Look at light. Hopefully, you have had the experience of being literally stopped in your tracks by some unexpected and uncommonly beautiful behavior of light, only to realize the people you are with have not seen it. If not, look harder.
4. Have a clear direction
The temptation with any image is to just start. But be careful: this can lead to wasted hours and weak images. Before you start, you need to be clear about the direction of the image and let this guide every creative choice.
Always start with a clear brief and you may have to push a client to articulate what it is they want to say. For personal work, clarify your thinking. Strong art says one or two things clearly; immature art tries to talk about everything.
You should also gather visual references. Mood boards are the first step in the transition from words to pictures. They help define a quality of light, a color palette, or a mood. They can also help you explore the context and visual history of your ideas. You have the whole of the world’s history of design and image-making to draw upon. Inspiration can be found in unlikely places.
5. Form a strong composition
How many photographs are taken every day in, say, London? A lot. How many are truly great? Very few. What elevates those few is the clarity of the message and refinement of composition.
Composition is the hidden language: the patterns of shape, the interplay of light and dark, the use of line and color. To learn more about composition, study the work of great artists critically. How have they used restless diagonals to evoke the breathless confusion of battle, tonal patterns to force your eye to a focal point, and colors to tell you about the emotional state of the subject? Some find composition easy. Others have to really work at it.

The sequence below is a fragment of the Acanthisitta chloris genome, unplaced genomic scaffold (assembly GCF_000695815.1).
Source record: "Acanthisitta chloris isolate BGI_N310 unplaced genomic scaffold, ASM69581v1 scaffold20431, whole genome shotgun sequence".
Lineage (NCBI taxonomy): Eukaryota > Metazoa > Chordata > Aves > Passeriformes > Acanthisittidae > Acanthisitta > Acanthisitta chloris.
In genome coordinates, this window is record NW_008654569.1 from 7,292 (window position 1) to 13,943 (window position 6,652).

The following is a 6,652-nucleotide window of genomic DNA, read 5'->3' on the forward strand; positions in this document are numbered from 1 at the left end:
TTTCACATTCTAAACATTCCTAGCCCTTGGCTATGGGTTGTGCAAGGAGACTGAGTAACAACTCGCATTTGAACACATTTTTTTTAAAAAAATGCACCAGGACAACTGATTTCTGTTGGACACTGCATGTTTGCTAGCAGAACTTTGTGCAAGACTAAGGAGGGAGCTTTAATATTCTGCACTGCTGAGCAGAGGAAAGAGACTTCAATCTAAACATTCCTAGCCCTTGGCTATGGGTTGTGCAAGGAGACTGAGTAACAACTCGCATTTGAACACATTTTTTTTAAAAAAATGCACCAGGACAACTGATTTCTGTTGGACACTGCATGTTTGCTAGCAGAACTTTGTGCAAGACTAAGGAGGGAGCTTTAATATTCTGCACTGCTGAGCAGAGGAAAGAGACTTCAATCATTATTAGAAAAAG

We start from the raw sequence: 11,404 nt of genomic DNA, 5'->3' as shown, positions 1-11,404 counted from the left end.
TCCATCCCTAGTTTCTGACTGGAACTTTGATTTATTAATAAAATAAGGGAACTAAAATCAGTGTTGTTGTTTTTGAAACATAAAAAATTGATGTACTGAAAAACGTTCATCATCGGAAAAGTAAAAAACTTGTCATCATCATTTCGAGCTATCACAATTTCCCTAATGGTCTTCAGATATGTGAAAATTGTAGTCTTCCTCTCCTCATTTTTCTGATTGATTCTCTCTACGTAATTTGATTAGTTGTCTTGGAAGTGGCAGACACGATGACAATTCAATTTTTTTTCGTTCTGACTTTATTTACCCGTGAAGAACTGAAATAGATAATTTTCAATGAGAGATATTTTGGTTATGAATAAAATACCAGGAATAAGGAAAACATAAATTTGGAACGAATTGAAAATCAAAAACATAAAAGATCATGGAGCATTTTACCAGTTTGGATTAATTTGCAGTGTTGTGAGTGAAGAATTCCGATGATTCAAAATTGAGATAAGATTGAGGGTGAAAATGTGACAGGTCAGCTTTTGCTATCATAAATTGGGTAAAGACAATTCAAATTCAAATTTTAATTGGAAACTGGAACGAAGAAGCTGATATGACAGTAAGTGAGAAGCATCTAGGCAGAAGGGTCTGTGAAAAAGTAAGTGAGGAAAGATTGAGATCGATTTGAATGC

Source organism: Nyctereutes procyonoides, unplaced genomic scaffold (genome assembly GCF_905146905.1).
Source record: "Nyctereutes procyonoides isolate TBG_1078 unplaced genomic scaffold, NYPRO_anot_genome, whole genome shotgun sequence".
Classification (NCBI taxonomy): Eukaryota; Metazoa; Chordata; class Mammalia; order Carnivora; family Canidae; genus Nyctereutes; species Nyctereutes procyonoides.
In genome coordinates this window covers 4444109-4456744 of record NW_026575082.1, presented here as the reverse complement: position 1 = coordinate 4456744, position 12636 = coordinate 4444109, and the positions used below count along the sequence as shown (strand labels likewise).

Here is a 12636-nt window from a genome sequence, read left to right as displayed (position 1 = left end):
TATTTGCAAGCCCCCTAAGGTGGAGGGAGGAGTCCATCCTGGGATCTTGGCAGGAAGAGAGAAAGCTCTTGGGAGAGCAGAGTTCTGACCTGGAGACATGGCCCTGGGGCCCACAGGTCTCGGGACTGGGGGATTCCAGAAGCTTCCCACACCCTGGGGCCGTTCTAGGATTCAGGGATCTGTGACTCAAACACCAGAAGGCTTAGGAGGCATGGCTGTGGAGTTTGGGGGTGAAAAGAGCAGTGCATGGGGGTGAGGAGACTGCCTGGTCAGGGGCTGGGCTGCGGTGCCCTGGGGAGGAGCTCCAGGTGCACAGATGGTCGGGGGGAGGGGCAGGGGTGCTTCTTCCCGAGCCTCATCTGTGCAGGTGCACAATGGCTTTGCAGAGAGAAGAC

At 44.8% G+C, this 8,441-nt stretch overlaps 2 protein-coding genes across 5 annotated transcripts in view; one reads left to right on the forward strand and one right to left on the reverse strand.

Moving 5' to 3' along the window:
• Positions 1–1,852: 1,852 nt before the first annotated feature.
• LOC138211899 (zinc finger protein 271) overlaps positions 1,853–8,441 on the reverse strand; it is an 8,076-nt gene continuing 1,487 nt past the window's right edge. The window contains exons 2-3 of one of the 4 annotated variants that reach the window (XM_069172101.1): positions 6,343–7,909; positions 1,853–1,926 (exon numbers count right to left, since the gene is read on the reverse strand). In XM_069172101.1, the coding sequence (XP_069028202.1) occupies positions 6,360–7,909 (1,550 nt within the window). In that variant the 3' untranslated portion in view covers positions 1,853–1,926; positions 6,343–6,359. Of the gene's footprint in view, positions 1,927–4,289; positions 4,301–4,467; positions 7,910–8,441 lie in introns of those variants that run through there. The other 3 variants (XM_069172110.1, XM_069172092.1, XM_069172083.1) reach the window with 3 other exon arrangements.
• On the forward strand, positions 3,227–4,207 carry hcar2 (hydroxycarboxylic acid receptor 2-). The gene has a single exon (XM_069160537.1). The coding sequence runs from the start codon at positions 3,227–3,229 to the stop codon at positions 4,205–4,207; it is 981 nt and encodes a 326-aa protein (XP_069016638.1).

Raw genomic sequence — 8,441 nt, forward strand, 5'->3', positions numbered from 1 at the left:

So you may be wondering, what exactly led me to collect these artistic principles and put them into practice?
The story of Creative Lighting
I developed Creative Lighting while working as a CGI director at Cityscape Digital in London. I worked closely on the concept together with Damian Fennell, the creative director of Cityscape, and we launched the brand in 2015. Our passion for lighting and a desire to produce beautiful, exceptional images led us to create Creative Lighting.
To begin with, we explored the cinematography world for inspiration and spent a year analyzing films, especially the work of Roger Deakins. After extensive research, Pinterest boards, sketches, and many 3D tests, an in-house workshop was born: Creative Lighting vs. Mundane Realism. From there, the philosophy took on a life of its own.
What we believe in
Creative Lighting is a philosophy of image-making that sees light as the primary force in imagery. It’s about learning to see and think about light as a photographer or cinematographer does and the craft of image-making as a painter would. It is an approach to image-making that favors the artist’s vision over technical knowledge.